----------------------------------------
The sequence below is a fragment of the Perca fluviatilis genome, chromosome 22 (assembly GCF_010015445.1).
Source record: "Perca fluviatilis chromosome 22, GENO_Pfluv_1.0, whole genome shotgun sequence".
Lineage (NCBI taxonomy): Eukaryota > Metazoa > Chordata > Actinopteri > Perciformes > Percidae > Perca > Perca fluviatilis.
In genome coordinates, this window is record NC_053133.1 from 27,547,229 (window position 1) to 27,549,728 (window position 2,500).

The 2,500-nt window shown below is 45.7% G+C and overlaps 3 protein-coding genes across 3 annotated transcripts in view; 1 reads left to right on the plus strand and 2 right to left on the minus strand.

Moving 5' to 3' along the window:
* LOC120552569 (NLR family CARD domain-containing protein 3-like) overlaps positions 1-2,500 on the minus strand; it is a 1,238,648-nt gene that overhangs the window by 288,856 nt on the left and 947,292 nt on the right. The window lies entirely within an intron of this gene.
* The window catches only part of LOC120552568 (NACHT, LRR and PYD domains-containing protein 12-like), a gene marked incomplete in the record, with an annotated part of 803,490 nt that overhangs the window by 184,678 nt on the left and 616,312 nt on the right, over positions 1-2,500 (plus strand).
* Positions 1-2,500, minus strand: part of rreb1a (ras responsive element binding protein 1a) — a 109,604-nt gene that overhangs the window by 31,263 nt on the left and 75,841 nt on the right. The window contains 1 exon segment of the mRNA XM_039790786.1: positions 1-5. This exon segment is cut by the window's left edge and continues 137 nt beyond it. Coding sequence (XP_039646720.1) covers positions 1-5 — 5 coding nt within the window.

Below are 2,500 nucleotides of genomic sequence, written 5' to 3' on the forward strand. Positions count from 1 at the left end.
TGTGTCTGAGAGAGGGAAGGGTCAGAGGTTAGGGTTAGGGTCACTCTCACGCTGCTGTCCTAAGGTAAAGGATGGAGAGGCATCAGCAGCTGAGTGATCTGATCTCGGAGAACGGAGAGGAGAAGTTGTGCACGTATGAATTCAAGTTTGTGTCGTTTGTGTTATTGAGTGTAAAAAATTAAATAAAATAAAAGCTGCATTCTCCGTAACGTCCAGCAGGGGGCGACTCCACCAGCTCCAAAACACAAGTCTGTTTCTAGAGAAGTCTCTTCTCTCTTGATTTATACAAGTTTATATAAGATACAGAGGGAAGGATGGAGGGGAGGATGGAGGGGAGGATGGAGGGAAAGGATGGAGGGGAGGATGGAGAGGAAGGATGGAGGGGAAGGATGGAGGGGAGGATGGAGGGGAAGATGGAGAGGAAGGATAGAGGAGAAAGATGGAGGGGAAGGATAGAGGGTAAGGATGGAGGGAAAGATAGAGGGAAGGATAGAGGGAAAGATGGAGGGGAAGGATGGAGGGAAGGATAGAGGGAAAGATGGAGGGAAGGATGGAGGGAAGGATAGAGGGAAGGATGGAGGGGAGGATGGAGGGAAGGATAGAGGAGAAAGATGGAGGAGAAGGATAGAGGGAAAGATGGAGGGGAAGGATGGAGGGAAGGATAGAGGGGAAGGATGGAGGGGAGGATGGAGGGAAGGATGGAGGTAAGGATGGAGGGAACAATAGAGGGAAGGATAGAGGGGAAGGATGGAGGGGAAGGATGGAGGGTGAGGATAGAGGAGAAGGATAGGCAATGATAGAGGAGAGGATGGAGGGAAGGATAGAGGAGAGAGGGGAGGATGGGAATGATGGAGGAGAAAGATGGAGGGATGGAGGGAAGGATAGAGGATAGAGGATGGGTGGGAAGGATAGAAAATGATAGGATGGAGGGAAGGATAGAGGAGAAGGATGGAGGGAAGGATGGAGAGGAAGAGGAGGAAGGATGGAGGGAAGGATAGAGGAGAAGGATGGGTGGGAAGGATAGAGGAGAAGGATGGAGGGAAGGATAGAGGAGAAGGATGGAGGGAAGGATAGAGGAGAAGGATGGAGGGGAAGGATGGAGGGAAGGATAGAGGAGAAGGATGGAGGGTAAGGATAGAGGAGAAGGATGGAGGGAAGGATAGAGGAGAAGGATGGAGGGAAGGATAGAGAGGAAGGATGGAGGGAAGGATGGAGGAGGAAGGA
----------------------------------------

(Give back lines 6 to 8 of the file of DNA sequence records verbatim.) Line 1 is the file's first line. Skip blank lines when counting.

Moving 5' to 3' along the window:
* LOC120552569 (NLR family CARD domain-containing protein 3-like) overlaps positions 1-2,500 on the minus strand; it is a 1,238,648-nt gene that overhangs the window by 288,856 nt on the left and 947,292 nt on the right. The window lies entirely within an intron of this gene.
* The window catches only part of LOC120552568 (NACHT, LRR and PYD domains-containing protein 12-like), a gene marked incomplete in the record, with an annotated part of 803,490 nt that overhangs the window by 184,678 nt on the left and 616,312 nt on the right, over positions 1-2,500 (plus strand).